- Launch Zoom once again and see if the issue is now fixed.
If the issue is still occurring even after you uninstalled the current version of Amazon Music and installed the latest one from the store, move down to the next potential fix below.
UnJailbreak your iPhone (if applicable)
If you’re experiencing this issue on an iPhone or iPad (any device with iOS), there’s a very big chance that you’re seeing the ‘Playback Error’ due to the DRM (Digital Rights Management) technology present with Amazon Music that ends up preventing music playback because it detects that your phone/tablet firmware has been tampered with.
Keep in mind that this is only an issue with iOS and particularly when running Amazon Music on an iOS device. Amazon is notoriously known for incorporating aggressive DRM mechanisms with all their software – Expect to face similar issues with the Amazon Prime Video app if you attempt to use the app on a jailbroken device.
If you find yourself in this particular scenario, the only viable fix really is to un-jailbreak your device and return it to the stock RootFS using the same jailbreak tool that you used to modify it in the first place.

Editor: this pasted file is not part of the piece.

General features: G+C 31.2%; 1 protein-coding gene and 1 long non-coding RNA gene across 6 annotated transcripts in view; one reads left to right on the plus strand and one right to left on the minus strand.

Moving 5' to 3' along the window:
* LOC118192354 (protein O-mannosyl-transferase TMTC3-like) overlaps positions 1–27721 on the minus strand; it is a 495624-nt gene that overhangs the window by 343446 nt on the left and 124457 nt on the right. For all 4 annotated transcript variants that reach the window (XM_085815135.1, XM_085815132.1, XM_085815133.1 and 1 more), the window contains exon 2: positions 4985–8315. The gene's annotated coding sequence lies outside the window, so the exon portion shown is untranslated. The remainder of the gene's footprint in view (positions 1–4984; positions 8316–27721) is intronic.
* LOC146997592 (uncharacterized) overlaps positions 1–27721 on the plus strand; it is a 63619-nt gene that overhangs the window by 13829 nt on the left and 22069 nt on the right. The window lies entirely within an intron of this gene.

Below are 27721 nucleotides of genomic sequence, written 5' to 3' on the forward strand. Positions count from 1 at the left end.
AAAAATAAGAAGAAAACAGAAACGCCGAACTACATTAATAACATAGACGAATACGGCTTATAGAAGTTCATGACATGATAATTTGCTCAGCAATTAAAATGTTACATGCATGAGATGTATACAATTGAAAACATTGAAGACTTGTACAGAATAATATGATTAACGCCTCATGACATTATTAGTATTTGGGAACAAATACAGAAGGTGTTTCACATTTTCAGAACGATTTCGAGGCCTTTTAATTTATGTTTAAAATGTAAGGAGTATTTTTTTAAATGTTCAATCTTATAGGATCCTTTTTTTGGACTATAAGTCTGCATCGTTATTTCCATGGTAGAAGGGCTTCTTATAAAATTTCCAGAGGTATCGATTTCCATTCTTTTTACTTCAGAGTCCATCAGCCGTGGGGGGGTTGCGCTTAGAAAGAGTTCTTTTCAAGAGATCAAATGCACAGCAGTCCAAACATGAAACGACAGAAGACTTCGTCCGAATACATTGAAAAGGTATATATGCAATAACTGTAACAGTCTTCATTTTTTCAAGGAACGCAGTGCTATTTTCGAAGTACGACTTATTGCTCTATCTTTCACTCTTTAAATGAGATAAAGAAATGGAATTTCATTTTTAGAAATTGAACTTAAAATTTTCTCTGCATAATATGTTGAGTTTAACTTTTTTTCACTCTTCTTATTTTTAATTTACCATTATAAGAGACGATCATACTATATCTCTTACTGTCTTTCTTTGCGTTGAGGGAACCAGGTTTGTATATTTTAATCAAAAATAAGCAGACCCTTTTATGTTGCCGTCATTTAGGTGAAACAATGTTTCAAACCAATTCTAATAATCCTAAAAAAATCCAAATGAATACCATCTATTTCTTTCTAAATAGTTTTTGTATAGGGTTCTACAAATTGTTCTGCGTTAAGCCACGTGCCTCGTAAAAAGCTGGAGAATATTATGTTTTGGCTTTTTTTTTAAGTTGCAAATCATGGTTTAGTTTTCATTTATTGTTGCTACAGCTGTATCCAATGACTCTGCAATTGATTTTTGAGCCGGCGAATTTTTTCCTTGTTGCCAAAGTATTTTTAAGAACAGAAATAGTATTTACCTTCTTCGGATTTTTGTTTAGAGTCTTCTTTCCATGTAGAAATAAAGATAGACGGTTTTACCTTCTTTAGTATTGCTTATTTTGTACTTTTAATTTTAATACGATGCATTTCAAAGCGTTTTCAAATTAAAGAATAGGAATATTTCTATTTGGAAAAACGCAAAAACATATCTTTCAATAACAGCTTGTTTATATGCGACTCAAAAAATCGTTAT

Note: Under certain circumstances, you might be forced to do a DFU restore first before actually un-jailbreaking.
If you’re looking for specific instructions on how to do this, follow the steps outlined in this article on un-jailbreaking your iPhone.
In case this method is not applicable as you’re not experiencing the ‘Playback Error’ on an iOS device or your iOS device is not jailbroken, move down to the next potential fix below.
Unroot your Android device (if applicable)
Keep in mind that iOS is not the only mobile operating system that can be affected by the aggressive DRM mechanisms present on Amazon Music. The majority of Android devices running custom ROMs are known to be affected by the same Playback Error when they attempt to play content from the music streaming service.
The resolution, in this case, is the same as for iOS – You’ll need to make the transition back to a stock ROM (un-root your device) so that Amazon Music no longer detects a DRM rule violation and allows the music playback.
If you’re technical and you want to do this yourself, we’ve created a step-by-step article that will walk you through the process of un-rooting an Android device.
Once the root is complete, you’ll need to reinstall the problematic Amazon Music app and see if the playback error has been resolved.